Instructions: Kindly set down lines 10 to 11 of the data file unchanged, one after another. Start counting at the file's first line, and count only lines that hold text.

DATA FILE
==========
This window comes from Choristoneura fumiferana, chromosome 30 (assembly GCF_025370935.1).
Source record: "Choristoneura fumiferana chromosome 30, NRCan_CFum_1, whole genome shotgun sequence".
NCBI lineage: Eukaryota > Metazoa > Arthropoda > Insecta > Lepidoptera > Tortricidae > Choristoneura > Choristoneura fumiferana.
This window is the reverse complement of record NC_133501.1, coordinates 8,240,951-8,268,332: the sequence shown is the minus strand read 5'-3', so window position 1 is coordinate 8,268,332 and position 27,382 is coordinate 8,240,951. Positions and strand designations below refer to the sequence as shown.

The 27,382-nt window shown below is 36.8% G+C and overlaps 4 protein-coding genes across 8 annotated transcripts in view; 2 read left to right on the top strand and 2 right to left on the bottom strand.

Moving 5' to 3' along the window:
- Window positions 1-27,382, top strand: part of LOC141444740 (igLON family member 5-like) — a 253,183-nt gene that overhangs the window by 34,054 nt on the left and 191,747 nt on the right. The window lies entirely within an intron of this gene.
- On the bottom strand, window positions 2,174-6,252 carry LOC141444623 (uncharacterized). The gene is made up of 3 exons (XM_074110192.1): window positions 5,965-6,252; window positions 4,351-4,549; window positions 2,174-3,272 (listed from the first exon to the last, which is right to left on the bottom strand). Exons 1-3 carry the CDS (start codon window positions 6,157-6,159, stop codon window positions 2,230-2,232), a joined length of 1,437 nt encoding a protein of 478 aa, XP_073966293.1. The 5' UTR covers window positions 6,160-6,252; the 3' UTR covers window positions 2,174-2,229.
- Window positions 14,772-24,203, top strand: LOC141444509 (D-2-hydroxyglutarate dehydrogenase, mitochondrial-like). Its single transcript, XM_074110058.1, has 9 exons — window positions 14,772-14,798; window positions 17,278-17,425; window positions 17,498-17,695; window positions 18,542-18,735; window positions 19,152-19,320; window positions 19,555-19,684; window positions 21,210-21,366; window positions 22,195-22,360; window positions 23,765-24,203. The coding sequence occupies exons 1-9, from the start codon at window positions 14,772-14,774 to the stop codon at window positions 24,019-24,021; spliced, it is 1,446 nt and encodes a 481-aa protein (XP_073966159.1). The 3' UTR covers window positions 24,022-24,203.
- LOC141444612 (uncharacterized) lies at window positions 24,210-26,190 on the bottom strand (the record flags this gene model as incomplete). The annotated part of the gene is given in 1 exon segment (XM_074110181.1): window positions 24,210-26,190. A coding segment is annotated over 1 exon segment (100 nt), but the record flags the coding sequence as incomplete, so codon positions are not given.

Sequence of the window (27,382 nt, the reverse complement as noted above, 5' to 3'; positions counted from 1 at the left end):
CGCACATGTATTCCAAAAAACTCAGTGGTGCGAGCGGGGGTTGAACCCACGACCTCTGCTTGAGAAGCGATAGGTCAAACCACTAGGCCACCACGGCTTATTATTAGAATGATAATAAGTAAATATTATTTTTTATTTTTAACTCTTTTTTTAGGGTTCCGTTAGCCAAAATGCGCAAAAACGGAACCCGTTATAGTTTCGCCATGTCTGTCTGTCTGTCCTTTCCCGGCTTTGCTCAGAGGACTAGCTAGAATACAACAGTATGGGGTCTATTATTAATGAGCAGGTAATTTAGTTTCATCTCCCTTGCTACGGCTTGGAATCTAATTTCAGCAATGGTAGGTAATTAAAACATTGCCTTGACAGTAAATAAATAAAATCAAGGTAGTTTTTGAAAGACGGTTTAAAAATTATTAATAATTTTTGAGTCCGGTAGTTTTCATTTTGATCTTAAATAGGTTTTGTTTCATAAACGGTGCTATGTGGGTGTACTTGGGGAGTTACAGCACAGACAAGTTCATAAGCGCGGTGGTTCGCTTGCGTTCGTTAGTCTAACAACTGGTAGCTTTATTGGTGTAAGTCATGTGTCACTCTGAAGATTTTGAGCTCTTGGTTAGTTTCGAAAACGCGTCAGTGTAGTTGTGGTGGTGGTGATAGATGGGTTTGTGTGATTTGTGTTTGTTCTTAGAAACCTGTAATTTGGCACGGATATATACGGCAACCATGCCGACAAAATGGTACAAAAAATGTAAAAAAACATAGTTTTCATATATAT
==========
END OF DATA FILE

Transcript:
- LOC141444612 (uncharacterized) lies at window positions 24,210-26,190 on the bottom strand (the record flags this gene model as incomplete). The annotated part of the gene is given in 1 exon segment (XM_074110181.1): window positions 24,210-26,190. A coding segment is annotated over 1 exon segment (100 nt), but the record flags the coding sequence as incomplete, so codon positions are not given.

Sequence of the window (27,382 nt, the reverse complement as noted above, 5' to 3'; positions counted from 1 at the left end):